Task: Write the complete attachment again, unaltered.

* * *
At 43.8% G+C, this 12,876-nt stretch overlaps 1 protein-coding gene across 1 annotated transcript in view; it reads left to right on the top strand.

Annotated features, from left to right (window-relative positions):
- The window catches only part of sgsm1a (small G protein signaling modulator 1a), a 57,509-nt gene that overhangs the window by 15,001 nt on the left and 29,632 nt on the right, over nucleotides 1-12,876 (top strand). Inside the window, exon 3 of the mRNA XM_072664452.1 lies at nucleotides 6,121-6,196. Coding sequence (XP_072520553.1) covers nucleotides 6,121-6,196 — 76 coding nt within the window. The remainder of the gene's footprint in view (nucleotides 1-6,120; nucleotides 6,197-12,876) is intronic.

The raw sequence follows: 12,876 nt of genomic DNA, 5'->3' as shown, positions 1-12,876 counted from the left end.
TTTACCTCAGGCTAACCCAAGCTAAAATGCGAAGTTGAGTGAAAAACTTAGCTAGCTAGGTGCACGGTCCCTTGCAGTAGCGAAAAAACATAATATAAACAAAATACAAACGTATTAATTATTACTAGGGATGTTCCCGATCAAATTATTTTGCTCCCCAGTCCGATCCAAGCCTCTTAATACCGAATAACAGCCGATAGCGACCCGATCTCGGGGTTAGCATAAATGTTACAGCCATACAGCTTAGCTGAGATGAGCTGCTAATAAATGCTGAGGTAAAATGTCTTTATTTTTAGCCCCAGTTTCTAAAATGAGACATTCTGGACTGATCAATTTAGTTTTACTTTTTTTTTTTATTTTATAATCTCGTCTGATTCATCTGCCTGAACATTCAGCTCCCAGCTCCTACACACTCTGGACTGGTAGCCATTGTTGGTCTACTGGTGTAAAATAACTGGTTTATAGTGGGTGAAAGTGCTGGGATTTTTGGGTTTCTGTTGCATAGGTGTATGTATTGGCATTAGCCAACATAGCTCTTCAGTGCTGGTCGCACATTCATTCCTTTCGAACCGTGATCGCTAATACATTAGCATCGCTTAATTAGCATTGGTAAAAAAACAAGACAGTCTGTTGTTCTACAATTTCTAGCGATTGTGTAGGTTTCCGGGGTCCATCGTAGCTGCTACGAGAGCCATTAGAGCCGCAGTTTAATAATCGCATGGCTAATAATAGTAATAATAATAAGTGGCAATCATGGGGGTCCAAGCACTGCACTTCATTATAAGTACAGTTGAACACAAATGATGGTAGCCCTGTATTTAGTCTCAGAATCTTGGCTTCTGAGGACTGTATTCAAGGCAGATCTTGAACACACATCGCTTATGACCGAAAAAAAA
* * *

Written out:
At 43.8% G+C, this 12,876-nt stretch overlaps 1 protein-coding gene across 1 annotated transcript in view; it reads left to right on the top strand.

Annotated features, from left to right (window-relative positions):
- The window catches only part of sgsm1a (small G protein signaling modulator 1a), a 57,509-nt gene that overhangs the window by 15,001 nt on the left and 29,632 nt on the right, over nucleotides 1-12,876 (top strand). Inside the window, exon 3 of the mRNA XM_072664452.1 lies at nucleotides 6,121-6,196. Coding sequence (XP_072520553.1) covers nucleotides 6,121-6,196 — 76 coding nt within the window. The remainder of the gene's footprint in view (nucleotides 1-6,120; nucleotides 6,197-12,876) is intronic.

The raw sequence follows: 12,876 nt of genomic DNA, 5'->3' as shown, positions 1-12,876 counted from the left end.
TTTACCTCAGGCTAACCCAAGCTAAAATGCGAAGTTGAGTGAAAAACTTAGCTAGCTAGGTGCACGGTCCCTTGCAGTAGCGAAAAAACATAATATAAACAAAATACAAACGTATTAATTATTACTAGGGATGTTCCCGATCAAATTATTTTGCTCCCCAGTCCGATCCAAGCCTCTTAATACCGAATAACAGCCGATAGCGACCCGATCTCGGGGTTAGCATAAATGTTACAGCCATACAGCTTAGCTGAGATGAGCTGCTAATAAATGCTGAGGTAAAATGTCTTTATTTTTAGCCCCAGTTTCTAAAATGAGACATTCTGGACTGATCAATTTAGTTTTACTTTTTTTTTTTATTTTATAATCTCGTCTGATTCATCTGCCTGAACATTCAGCTCCCAGCTCCTACACACTCTGGACTGGTAGCCATTGTTGGTCTACTGGTGTAAAATAACTGGTTTATAGTGGGTGAAAGTGCTGGGATTTTTGGGTTTCTGTTGCATAGGTGTATGTATTGGCATTAGCCAACATAGCTCTTCAGTGCTGGTCGCACATTCATTCCTTTCGAACCGTGATCGCTAATACATTAGCATCGCTTAATTAGCATTGGTAAAAAAACAAGACAGTCTGTTGTTCTACAATTTCTAGCGATTGTGTAGGTTTCCGGGGTCCATCGTAGCTGCTACGAGAGCCATTAGAGCCGCAGTTTAATAATCGCATGGCTAATAATAGTAATAATAATAAGTGGCAATCATGGGGGTCCAAGCACTGCACTTCATTATAAGTACAGTTGAACACAAATGATGGTAGCCCTGTATTTAGTCTCAGAATCTTGGCTTCTGAGGACTGTATTCAAGGCAGATCTTGAACACACATCGCTTATGACCGAAAAAAAA